I would like to know: how many restriction sites does a restriction enzyme use on a DNA molecule? In other words: If a sequence on a plasmid contains the following bases: ATTGCAGTCTG and I want ...
4
votes
0answers
81 views

Do DNA supply houses maintain a watch list for dangerous oligos (Anthrax, Smallpox, etc.)?

The recent work by DeLoache, et al. on a synthetic opiate-precursor production pathway in yeast has generated a lot of scare stories in the media about people homebrewing heroin as easily as they ...
2
votes
0answers
65 views

Can DNA test of my grandparent's brother reveal my heritage from that branch of the family?

I'm thinking about doing that DNA test on all my grandparents to know where their genes come from. They are getting very old and I don't want to let the opportunity pass to gather more knowledge about ...
6
votes
1answer
51 views

Why aren't genetic triplets roughly evenly found in DNA?

Sorry, the page I linked to is huge and you'll need to do a text search for "CG" to find the part I'm talking about. I found a graph on this page (http://www.oftenpaper.net/sierpinski.htm) showing ...
7
votes
2answers
236 views

What is the difference between sequence, reads, and contigs of genetic material?

Can someone explain the differences between sequence, reads, and contigs of genetic material such as DNA, if possible with an example? I am new to bioinformatics, and I have not found any conclusive ...
13
votes
1answer
281 views

Solubility of DNA in water

This would seem to be an easy to answer question, but I was unable to find an answer (in g/L) for generic double-stranded DNA or plasmid neither on Google nor on BioNumbers. I would expect the ...
12
votes
2answers
2k views

The Uniqueness of DNA Paradox

How can everyone have unique iris and fingerprints? After a certain amount of human beings have lived on earth, wouldn't it be possible to exhaust all possible combinations? The same principle ...
4
votes
0answers
51 views

Horizontal gene transfer from humans

It is known that some viruses embed themselves in the human genome. Is there a mechanism by which human genes can be transferred to other animals or plants by means of viruses shuttling them from ...
0
votes
0answers
12 views

What is the Magnitude of Nonspecific Oligo Binding at Low Temperatures

I am working on designing a protocol to capture genomic sequencing bound oligos (the part in question is identical to primer binding of genomic DNA during a PCR reaction). I'm wondering if anyone can ...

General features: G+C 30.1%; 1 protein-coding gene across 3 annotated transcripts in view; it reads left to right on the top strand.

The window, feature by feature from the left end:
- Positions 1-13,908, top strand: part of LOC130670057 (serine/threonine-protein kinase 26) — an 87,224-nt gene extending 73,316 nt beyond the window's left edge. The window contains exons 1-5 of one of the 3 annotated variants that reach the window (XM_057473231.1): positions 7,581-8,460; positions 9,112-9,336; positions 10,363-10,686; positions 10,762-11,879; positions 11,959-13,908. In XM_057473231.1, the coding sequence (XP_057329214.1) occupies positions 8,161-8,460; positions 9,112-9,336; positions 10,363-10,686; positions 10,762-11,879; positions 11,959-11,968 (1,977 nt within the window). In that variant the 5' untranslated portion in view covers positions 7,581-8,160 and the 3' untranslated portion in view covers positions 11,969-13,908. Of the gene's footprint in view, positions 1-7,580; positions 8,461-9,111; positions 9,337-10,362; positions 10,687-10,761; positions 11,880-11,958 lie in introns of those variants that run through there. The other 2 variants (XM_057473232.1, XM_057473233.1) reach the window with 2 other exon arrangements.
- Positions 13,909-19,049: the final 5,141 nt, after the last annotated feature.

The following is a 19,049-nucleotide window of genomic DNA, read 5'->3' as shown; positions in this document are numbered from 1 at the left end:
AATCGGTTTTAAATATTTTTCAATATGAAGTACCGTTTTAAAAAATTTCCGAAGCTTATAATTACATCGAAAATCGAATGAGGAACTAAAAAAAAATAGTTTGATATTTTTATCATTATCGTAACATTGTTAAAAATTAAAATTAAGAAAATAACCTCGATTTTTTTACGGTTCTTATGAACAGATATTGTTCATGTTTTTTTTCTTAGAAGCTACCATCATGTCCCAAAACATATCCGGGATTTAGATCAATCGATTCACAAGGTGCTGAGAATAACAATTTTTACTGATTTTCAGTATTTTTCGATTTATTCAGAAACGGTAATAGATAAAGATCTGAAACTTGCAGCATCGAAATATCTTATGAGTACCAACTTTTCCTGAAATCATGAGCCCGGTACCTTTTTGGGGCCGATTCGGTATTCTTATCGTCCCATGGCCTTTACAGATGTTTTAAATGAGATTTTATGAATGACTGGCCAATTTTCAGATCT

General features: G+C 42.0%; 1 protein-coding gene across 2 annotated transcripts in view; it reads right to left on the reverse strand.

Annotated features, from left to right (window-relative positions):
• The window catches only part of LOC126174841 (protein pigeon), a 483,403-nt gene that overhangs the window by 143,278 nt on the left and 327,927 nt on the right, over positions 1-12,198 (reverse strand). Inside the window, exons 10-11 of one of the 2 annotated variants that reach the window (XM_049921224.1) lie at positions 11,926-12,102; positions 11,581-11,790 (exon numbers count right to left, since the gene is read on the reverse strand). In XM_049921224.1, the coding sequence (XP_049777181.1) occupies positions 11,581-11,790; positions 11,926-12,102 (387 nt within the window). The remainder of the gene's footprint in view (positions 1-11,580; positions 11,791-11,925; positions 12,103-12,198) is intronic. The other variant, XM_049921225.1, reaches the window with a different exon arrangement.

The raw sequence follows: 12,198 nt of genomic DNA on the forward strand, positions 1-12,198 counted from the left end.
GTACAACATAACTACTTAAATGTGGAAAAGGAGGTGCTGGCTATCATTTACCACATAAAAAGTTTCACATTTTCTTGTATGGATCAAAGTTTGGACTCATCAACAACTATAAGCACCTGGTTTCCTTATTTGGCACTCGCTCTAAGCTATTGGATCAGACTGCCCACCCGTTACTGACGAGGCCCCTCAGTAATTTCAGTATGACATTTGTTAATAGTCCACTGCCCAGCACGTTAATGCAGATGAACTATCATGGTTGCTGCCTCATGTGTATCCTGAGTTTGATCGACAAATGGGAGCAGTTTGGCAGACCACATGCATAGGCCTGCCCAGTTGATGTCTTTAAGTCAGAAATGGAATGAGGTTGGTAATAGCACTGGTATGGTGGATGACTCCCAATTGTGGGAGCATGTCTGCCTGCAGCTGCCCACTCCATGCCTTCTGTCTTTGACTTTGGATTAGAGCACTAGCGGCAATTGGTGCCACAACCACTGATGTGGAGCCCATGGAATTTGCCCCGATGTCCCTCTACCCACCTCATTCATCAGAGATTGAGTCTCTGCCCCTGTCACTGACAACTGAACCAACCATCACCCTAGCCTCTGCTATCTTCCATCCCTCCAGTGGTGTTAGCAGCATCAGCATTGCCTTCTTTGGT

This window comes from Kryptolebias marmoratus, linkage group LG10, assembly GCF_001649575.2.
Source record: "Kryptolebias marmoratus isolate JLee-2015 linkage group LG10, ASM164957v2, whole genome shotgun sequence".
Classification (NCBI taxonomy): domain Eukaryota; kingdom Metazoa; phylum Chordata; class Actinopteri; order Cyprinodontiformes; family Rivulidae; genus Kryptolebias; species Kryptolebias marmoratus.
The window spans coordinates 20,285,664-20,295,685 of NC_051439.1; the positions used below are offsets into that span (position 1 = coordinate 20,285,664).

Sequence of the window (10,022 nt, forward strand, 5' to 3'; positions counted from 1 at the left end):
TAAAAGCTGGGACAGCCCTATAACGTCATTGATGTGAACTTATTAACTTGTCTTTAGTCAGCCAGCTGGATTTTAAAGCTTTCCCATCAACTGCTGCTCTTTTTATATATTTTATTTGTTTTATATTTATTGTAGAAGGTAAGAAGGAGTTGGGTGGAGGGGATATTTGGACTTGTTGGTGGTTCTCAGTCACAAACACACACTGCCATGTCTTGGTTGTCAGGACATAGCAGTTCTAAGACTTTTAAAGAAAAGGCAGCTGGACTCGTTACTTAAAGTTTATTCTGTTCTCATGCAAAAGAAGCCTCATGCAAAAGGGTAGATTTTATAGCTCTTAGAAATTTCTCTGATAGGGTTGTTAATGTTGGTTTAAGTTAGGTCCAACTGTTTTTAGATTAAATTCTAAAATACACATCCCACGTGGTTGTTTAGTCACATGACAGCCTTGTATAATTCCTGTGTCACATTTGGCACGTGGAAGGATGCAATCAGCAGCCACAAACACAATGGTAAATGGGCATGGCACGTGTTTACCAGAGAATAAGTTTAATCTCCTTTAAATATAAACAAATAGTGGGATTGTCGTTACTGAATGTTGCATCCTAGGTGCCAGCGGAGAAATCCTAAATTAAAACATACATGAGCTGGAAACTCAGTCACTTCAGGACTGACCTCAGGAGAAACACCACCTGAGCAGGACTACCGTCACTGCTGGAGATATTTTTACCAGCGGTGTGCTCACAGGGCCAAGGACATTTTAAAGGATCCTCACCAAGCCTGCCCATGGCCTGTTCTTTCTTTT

2
votes
1answer
43 views

Mitochondrial D-Loop

I know that the D-loop is a DNA complex in which the strands of double helix DNA molecule are separated for a stretch and held apart by a third strand of DNA. Usually, this third strand has a base ...
4
votes
1answer
46 views

Why doesn't mitochondrial DNA accumulate damage over successive generations?

From what I recall, mitochondrial DNA is very susceptible to damage from oxidative stress because it is a site where free radicals are generated and their DNA isn't packed into chromatin like nucleic ...
4
votes
1answer
67 views

Bayes theorem for mutations

MEN 2A is a dominant inherited disease caused by a mutation in the RET proto-oncogene. The probability of being sick when you have the mutation of the RET proto-oncogene varies with age and is assumed ...
5
votes
1answer
101 views

During the process of correcting mutations via gene therapy, is the defective gene removed?

Just recently started learning about gene therapy, many websites explain that the corrected DNA can be added to the genome using a vector and all that. I just don't understand what happens to the ...
5
votes
1answer
130 views

Does crude oil or kerogen contain ancient DNA?

According to wikipedia by the formation of oil there are a lot of organic materials present including DNA. Is it possible that this DNA is conserved somehow for millions of years?
0
votes
1answer
101 views

Does the DNA of a tadpole change after it becomes a frog?

Does the DNA of a tadpole change after it becomes a frog? In other words what changes take place as a tadpole becomes a frog, and does this metamorphosis affect the DNA in any way? I would appreciate ...
2
votes
2answers
131 views

How accurate does the alignment of molecules in DNA have to be?

We have learned that the same information is saved in the DNA in the same place. So when DNA splits and then connects again (during reproduction); how does it maintain the integrity of the ...
2
votes
1answer
44 views

Help reading gene markers

I'm sorry if "gene markers" is not the correct word. An edit could be appreciated but I don't study in an English speaking country unfortunately. Question overview: In a family, there is a genetic, ...